Putnam Adult, Hardcover, 9780399161773, 384pp.
Publication Date: March 5, 2013
It is 1902, and a bright, inexperienced young man named Isaac Bell, only two years out of his apprenticeship at the Van Dorn Detective Agency, has an urgent message for his boss. Hired to hunt for radical unionist saboteurs in the coal mines, he is witness to a terrible accident that makes him think that something else is going on, that provocateurs are at work and bigger stakes are in play.
Little does he know just how big they are. Given exactly one week to prove his case, Bell quickly finds himself pitted against two of the most ruthless opponents he has ever known, men of staggering ambition and cold-bloodedness . . . who are not about to let some wet-behind-the-ears detective stand in their way.
Justin Scott 's novels include "The Shipkiller" and "Normandie Triangle"; the Ben Abbott detective series; and modern sea thrillers published under his pen name, Paul Garrison. He is the coauthor with Clive Cussler of four previous Isaac Bell novels. He lives in Connecticut.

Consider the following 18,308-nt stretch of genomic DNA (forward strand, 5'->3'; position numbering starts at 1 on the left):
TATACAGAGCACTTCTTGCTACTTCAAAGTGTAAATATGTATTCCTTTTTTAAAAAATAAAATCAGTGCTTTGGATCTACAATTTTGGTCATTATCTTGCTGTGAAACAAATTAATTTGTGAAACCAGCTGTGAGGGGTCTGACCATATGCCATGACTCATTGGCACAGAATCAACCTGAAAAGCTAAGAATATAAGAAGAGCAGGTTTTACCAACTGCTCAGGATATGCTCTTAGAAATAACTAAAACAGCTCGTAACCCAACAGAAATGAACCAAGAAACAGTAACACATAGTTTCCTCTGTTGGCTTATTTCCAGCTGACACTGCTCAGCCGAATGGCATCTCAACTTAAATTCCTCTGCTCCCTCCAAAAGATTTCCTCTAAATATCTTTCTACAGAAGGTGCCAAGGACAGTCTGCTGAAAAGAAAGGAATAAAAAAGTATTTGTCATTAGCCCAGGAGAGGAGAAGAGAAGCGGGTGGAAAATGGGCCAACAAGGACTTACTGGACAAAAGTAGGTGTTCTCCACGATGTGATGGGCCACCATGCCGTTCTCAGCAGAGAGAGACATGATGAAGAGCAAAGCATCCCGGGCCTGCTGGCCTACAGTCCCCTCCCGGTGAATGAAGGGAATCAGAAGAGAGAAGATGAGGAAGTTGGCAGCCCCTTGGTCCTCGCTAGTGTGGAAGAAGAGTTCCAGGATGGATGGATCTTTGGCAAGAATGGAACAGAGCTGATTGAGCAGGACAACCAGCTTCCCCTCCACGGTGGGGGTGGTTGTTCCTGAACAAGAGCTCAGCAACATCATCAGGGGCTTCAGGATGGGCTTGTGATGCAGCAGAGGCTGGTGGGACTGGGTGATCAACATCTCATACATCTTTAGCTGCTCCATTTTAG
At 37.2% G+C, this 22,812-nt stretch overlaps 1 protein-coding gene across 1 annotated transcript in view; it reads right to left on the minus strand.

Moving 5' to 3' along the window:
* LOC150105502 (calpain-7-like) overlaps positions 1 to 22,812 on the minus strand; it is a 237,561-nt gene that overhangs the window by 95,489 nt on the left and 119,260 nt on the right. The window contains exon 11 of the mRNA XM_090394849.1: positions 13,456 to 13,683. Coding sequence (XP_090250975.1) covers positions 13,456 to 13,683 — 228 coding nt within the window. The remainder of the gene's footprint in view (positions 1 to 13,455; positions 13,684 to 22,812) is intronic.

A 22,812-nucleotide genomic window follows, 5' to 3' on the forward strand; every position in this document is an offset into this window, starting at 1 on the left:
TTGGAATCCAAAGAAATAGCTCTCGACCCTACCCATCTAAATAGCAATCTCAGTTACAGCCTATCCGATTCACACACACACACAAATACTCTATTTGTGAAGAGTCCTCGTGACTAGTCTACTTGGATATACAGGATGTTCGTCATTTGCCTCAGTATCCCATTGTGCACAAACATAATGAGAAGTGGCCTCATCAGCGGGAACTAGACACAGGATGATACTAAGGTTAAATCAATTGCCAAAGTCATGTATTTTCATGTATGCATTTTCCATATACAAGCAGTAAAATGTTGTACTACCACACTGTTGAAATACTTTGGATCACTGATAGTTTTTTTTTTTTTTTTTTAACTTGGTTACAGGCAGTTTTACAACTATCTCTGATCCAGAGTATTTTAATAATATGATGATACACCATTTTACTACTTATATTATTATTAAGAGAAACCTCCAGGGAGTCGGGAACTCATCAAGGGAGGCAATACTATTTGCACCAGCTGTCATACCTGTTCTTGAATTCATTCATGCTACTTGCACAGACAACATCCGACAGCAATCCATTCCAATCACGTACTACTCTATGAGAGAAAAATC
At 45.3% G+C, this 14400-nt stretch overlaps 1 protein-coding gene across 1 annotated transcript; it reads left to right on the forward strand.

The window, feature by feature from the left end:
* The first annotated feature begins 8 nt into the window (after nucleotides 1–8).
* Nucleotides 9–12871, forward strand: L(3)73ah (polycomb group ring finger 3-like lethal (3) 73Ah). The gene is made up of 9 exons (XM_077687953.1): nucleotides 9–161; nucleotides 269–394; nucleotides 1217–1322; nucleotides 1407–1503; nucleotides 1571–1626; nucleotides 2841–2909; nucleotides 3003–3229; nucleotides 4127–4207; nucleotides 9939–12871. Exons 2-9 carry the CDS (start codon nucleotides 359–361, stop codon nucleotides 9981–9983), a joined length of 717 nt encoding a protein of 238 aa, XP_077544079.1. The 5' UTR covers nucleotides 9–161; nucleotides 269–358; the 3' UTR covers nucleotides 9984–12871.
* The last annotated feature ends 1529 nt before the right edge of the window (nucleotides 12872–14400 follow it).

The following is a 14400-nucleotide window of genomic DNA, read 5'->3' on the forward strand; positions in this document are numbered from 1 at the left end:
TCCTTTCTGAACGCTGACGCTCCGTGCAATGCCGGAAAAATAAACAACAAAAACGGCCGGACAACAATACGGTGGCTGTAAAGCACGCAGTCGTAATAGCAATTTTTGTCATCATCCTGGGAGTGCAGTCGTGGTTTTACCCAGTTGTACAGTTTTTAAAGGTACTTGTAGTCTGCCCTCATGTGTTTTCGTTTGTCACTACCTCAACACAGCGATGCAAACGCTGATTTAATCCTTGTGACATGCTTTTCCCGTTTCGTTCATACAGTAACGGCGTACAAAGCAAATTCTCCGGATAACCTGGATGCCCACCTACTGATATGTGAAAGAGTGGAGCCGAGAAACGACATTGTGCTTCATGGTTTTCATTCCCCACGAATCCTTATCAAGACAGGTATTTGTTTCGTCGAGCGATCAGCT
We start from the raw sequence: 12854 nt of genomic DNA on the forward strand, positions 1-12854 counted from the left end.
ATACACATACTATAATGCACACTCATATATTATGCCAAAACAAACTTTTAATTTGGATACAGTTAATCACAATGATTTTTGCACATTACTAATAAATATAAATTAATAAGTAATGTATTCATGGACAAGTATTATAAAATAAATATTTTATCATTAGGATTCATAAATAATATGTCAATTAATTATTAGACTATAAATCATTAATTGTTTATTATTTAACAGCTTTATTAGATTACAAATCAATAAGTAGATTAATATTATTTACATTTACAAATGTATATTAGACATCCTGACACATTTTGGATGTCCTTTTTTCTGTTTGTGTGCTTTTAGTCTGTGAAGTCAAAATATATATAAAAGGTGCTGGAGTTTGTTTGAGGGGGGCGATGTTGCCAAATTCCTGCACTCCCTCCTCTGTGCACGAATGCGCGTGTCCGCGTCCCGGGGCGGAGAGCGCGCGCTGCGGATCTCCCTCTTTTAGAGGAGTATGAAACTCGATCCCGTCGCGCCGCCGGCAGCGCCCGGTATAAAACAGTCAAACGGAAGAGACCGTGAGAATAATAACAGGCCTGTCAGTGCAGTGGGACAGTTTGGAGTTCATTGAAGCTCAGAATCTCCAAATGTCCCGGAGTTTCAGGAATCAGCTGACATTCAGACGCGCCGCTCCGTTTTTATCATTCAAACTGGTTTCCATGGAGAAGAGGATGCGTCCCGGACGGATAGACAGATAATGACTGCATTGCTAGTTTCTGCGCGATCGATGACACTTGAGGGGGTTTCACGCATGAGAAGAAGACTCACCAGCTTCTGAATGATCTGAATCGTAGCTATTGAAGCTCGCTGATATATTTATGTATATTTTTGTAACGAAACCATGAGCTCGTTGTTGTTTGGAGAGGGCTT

Praise for THE STRIKER
“[Might] be the best yet in the series by Clive Cussler and Justin Scott . . . The history of the unions in early 20th-century America along with the hazardous working conditions of the coal mines would be fascinating reading. Add a James Bond style flair with sabotage and villainy and the end result is a great action thriller.”—Associated Press
“Fans of the Isaac Bell series will note the same exciting storytelling and vivid early twentieth-century setting, but they’ll also note something different: even though it’s set only four years earlier than the first Bell novel (2008’s The Chase), the book features a much different Isaac: younger, more impetuous, less calmly analytical . . . this origin story (every hero needs one) will give Bell’s fans a fresh look at their favorite private investigator.”—Booklist
Praise for the Isaac Bell Adventures:
“Bell is a superb action hero who moves elegantly and lethally through the period.” —Library Journal
“Bell just keeps getting more interesting. Cussler is turning out some of his best work.” —Booklist